The effect of the COVID-19 pandemic has worsened inequitable access to healthcare systems in Africa and the world, Health Minister, Mr Kwaku Agyeman-Man, has said.
He said the vulnerable populations continued to face a higher burden of morbidity and mortality.
The Minister was speaking at the opening of the 3rd African Medicine Regulatory Harmonization (AMRH) Week in Accra, on the theme: “The African Medicine Regulatory Harmonization- A foundation for the African Medicines Agency”.
According to him, this situation was due to limited access to affordable, effective and good-quality essential healthcare products and services in the African continent.
This he said could only be addressed through efficient and well-coordinated efforts to harmonize regulatory processes and initiatives that would enhance collaboration among regional communities.
He said: “Many African governments have realised and agree that there is an urgent need to strengthen manufacturing capacities on the continent for vaccines and other medical products as part of building strengthened health systems after the Covid-19 pandemic and in preparation for future pandemics should they occur”.
Dr David Mukanga, Deputy Director, Africa Regulatory Systems, expressed commitment to support the vision of the AMRH in addressing the challenges to achieve its objectives, adding that there was the need to move quickly due to Africa’s many challenges.
“We need to move beyond plans and ideas to executing, and we are here to work with the African continent to make sure that people of the continent, mothers, children and the men on the street have access to quality medicines,” he said.
Mrs Delese Mimi Darko, Chief Executive Officer of, the Food and Drugs Authority (FDA), said Ghana, Egypt, Tanzania, South Africa and Nigeria were the African with strong regulatory systems.
She disclosed that the Authority had trained more than 52 African regulators in clinical trial oversight, pharmacovigilance, and marketing authorisation.
She said: “ Since 2020, we have been designated as a Maturity Level 3 agency based on the World Health Organization’s Global Benchmarking Tool and we are working assiduously to achieve ML4”.
Mrs Darko noted that the momentum for joint learning and mentorship was rife and keen to grow along with many National Regulatory Authorities ( NRAs) to achieve the vision of a robust medicine regulatory regime in Africa.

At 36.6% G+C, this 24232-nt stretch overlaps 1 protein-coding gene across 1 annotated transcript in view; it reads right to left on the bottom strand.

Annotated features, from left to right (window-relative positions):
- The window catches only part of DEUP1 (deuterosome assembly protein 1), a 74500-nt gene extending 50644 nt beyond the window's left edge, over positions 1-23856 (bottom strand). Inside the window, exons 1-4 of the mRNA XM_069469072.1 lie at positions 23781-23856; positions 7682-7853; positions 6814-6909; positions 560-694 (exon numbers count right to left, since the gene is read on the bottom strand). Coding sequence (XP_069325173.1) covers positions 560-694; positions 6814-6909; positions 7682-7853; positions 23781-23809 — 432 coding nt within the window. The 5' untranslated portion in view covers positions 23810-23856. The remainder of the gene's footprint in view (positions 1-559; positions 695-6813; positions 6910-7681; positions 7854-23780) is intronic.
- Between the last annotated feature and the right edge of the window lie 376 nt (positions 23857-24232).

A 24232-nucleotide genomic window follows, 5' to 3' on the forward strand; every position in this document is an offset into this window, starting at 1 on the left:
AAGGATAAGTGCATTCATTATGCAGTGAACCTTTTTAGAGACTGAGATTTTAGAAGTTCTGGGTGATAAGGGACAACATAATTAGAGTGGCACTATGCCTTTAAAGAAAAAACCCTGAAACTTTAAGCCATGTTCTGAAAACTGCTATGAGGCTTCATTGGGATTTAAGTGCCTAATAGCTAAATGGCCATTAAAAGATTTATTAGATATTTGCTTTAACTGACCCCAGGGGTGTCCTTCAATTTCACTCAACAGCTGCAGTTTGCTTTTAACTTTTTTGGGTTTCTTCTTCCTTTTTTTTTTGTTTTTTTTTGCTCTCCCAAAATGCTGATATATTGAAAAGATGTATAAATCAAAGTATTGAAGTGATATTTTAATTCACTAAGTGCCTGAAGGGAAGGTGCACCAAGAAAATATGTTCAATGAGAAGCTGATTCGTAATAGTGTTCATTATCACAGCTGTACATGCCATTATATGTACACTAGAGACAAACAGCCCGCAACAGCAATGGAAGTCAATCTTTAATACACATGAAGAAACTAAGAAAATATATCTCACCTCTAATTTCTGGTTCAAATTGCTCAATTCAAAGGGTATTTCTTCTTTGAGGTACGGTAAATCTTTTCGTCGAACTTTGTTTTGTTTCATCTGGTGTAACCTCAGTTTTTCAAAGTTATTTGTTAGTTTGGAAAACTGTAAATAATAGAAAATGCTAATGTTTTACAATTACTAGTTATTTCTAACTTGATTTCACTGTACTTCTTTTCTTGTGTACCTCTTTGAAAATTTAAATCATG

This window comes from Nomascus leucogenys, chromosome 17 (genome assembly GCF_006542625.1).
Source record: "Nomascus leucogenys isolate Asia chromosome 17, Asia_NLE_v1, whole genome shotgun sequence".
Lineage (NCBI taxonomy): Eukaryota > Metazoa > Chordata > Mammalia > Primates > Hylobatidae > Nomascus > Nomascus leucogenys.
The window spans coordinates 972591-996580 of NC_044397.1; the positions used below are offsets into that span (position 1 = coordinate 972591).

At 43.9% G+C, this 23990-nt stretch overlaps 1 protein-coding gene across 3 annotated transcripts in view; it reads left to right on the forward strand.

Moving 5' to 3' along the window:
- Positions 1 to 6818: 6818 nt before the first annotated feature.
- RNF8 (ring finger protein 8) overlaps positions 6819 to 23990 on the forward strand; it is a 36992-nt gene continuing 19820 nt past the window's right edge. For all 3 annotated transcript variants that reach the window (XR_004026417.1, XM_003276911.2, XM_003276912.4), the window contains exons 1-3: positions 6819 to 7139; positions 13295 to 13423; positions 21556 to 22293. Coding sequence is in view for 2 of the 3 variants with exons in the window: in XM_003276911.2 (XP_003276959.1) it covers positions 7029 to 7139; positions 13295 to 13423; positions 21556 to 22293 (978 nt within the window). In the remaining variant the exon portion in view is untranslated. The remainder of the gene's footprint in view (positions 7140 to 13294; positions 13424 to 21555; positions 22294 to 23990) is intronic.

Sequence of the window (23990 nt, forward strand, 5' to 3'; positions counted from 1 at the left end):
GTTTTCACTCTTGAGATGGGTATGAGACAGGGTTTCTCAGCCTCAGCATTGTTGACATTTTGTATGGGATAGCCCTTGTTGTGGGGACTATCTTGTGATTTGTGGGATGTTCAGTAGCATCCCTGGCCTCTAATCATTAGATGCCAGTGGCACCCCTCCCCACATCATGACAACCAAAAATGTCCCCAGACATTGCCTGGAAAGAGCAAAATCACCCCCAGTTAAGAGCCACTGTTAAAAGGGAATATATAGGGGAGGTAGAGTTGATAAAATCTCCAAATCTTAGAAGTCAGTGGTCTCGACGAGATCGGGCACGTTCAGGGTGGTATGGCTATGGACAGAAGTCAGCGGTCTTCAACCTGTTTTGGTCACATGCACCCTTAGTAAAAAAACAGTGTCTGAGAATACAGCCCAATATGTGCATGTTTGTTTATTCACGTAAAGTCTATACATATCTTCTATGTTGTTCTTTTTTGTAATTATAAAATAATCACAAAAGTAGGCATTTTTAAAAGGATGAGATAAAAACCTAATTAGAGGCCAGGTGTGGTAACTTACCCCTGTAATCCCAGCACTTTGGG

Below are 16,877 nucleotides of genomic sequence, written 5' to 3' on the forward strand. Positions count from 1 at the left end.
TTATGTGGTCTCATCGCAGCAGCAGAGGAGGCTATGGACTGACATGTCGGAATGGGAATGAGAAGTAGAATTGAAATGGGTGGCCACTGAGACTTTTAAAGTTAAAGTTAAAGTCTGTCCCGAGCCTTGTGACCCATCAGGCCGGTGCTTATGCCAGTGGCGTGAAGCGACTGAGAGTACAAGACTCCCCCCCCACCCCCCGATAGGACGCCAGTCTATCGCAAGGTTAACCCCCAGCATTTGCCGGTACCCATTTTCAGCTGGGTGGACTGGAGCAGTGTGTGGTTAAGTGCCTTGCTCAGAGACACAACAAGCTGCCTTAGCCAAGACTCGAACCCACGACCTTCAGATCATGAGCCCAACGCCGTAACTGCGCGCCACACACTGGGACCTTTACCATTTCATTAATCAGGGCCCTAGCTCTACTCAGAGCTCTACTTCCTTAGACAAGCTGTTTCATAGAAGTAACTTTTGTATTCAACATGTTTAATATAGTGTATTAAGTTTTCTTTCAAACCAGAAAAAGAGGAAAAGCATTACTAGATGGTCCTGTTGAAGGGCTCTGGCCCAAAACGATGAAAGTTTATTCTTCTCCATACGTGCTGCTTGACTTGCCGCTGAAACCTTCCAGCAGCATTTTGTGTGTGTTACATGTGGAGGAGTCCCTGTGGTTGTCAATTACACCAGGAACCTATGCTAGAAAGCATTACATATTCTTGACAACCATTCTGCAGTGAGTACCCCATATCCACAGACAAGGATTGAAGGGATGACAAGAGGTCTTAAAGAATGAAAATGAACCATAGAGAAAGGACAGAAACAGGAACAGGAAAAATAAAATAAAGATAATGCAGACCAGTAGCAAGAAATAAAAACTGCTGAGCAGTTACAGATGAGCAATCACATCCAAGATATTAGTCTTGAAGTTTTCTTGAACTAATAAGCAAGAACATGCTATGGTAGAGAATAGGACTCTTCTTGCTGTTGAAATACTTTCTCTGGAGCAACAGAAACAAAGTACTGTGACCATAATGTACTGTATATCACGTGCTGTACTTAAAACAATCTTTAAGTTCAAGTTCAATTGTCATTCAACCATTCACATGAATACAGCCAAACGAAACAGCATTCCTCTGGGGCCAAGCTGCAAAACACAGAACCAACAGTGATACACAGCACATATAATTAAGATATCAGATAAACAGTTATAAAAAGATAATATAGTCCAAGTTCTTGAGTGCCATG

An AMRH week is an event convened every two years by the AMRH joint secretariat which comprises the African Union Development Agency-NEPAD (AUDA-NEPAD) and the World Health Organisation (WHO) with support from the African Union Commission (AUC).
The ‘week’ brings together high-level African leaders and policymakers, members of the AMRH steering committee, Regional Economic Communities (REC) and other partners and stakeholders to showcase and celebrate the successes of AMRH as well as to reflect on progress, and challenges and identify opportunities for continued improvement.
The NRAs across the globe, especially in Africa and other low and middle-income countries faced many challenges in ensuring access to quality medical devices, in-vitro diagnosis, personal protective equipment and other health products to control the COVID-19 pandemic.
In response to these challenges, the AMRH steering committee is expected to provide accelerated technical support and assistance to address some of the challenges highlighted.
The 3rd AMRH week celebration which was hosted for the first time in Ghana would present an opportunity to share experiences, good practices and innovative responses to the pandemic by the NRAs.
The vision of the AMRH would ensure that countries work together under the AMRH, pull talents from across the continent, and ensure best practices in regulatory processes while ensuring that medical products that are either produced locally or imported would be safe and of good quality for the citizenry.